BOSTON –  Devin Booker went on a scoring binge for the ages against the Boston Celtics on Friday night, the likes of which won’t be seen anytime soon at the TD Garden.

The performance was so great, even the most die-hard Green Teamers had to give the 20-year-old props for dropping 70 points – 70 points! – on the Celtics who still wound up winning, 130-120.

And as Booker continued to pour on the points and the Celtics’ double-digit lead remained just that, a double-digit lead, the narrative of what we witnessed was a lot deeper than just some young kid getting hot.

The Suns are trying lose as many games as they can, while throwing youngsters out there like Booker to play major minutes and predictably make their share of mistakes with the goal being to learn from those miscues and get better.

But the true lesson in what went down Friday night had little to do with Booker’s big night or some Celtics being a little salty about it afterwards.

Lost in all of the hoopla surrounding Booker’s big night was the repeated revelation by Celtics head coach Brad Stevens after the game about his team’s play and their record not being on one accord.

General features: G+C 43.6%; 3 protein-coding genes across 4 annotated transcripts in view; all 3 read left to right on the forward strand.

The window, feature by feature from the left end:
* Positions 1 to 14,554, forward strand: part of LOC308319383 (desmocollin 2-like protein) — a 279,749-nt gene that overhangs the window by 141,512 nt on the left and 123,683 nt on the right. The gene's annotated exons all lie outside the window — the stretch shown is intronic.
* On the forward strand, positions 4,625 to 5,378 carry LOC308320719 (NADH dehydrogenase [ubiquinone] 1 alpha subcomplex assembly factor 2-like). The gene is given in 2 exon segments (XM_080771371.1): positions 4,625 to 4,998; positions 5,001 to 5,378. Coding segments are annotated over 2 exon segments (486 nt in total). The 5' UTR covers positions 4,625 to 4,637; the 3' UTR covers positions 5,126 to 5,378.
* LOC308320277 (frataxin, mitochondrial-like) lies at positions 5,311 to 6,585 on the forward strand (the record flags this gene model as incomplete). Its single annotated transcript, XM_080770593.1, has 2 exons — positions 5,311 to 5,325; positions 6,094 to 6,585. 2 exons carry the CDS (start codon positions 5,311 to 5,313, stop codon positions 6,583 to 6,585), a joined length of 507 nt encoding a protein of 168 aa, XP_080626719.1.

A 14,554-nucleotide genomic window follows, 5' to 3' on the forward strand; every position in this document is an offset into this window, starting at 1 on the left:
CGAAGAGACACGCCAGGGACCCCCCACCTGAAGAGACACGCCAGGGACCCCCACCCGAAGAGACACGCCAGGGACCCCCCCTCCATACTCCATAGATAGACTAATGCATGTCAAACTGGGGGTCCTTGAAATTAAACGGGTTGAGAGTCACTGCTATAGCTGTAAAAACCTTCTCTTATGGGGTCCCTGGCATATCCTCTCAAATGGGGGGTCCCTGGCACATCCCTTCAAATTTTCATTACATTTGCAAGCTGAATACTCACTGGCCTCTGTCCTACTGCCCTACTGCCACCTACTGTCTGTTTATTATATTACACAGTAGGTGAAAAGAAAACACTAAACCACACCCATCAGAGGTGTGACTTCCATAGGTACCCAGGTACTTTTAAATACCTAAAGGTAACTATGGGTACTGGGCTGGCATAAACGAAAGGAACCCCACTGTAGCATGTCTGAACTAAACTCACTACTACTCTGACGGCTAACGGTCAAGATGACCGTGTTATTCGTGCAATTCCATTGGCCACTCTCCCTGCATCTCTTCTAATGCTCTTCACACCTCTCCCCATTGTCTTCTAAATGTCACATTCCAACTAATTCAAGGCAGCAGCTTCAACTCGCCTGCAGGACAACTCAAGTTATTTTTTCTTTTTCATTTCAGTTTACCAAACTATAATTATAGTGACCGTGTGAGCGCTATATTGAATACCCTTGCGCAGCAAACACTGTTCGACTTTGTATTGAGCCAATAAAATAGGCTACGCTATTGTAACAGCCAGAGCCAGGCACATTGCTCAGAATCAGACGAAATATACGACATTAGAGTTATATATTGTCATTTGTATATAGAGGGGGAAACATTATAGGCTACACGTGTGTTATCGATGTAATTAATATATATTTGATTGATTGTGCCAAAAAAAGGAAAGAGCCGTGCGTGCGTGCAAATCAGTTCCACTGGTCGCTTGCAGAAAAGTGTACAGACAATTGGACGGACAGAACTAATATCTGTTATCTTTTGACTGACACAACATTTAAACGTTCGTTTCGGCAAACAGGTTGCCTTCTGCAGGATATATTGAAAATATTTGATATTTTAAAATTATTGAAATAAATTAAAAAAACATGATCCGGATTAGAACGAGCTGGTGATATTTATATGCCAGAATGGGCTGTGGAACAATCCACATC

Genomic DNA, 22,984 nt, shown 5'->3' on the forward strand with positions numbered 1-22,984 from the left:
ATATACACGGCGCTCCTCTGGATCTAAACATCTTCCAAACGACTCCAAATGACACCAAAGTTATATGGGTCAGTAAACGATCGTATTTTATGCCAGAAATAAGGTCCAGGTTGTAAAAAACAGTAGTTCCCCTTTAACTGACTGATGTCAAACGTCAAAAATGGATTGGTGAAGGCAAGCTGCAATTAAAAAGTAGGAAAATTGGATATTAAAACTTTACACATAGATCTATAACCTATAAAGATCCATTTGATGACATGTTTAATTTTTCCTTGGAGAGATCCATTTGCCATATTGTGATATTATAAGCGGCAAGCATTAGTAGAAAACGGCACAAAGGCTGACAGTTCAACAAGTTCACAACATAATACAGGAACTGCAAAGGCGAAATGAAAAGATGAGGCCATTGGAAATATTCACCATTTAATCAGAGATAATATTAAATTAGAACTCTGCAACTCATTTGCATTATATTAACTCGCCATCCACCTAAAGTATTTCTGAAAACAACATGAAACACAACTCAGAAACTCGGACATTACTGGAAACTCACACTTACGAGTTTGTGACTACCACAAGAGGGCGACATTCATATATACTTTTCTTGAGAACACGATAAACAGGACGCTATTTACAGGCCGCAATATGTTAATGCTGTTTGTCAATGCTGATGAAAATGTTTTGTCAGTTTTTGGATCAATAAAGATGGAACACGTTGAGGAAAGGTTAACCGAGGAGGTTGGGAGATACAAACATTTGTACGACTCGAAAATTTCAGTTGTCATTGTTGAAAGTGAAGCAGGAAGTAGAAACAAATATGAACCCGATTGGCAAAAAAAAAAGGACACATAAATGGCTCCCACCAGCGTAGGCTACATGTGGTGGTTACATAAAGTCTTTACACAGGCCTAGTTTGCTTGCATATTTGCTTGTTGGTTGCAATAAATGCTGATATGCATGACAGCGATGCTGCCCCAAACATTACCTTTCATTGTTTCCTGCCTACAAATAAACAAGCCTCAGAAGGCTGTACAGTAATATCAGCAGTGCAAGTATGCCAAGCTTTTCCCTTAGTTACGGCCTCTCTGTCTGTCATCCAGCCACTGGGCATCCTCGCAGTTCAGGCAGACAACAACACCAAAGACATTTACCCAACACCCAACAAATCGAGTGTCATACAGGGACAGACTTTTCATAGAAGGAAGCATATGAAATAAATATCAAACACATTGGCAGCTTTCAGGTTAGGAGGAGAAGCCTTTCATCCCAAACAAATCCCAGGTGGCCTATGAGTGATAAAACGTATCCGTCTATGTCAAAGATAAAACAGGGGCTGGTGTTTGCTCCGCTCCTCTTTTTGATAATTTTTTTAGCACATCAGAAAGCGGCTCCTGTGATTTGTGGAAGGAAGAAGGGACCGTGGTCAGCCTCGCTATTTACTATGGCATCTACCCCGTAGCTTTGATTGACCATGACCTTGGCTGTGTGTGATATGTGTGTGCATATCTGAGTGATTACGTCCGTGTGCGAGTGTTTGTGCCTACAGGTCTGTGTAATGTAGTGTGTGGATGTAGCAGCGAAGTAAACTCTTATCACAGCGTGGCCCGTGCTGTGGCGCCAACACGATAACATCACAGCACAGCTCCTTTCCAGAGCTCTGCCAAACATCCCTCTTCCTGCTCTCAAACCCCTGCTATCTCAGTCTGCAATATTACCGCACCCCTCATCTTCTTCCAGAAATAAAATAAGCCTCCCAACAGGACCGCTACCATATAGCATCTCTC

“That’s why, like I’ve said before, I’m surprised at where we are record-wise because we’ve got to play at a higher level for 48 minutes,” Stevens said. “We just don’t do it.”

And Booker’s historic night is the latest example to illustrate Stevens’ point.

Not having Avery Bradley (sickness) was a factor, obviously.

But that’s no excuse for the way they allowed Booker to do anything and everything he wanted to on the floor, allowing a really good shooter to gain confidence to the point where there was literally nothing the Celtics could do to cool him off.

The Celtics looked casual for three-plus quarters defensively against the Suns and still managed to win which says more about Phoenix and its desire to lose as much as possible, than Boston’s ability to find success and overcome a player with a hot hand.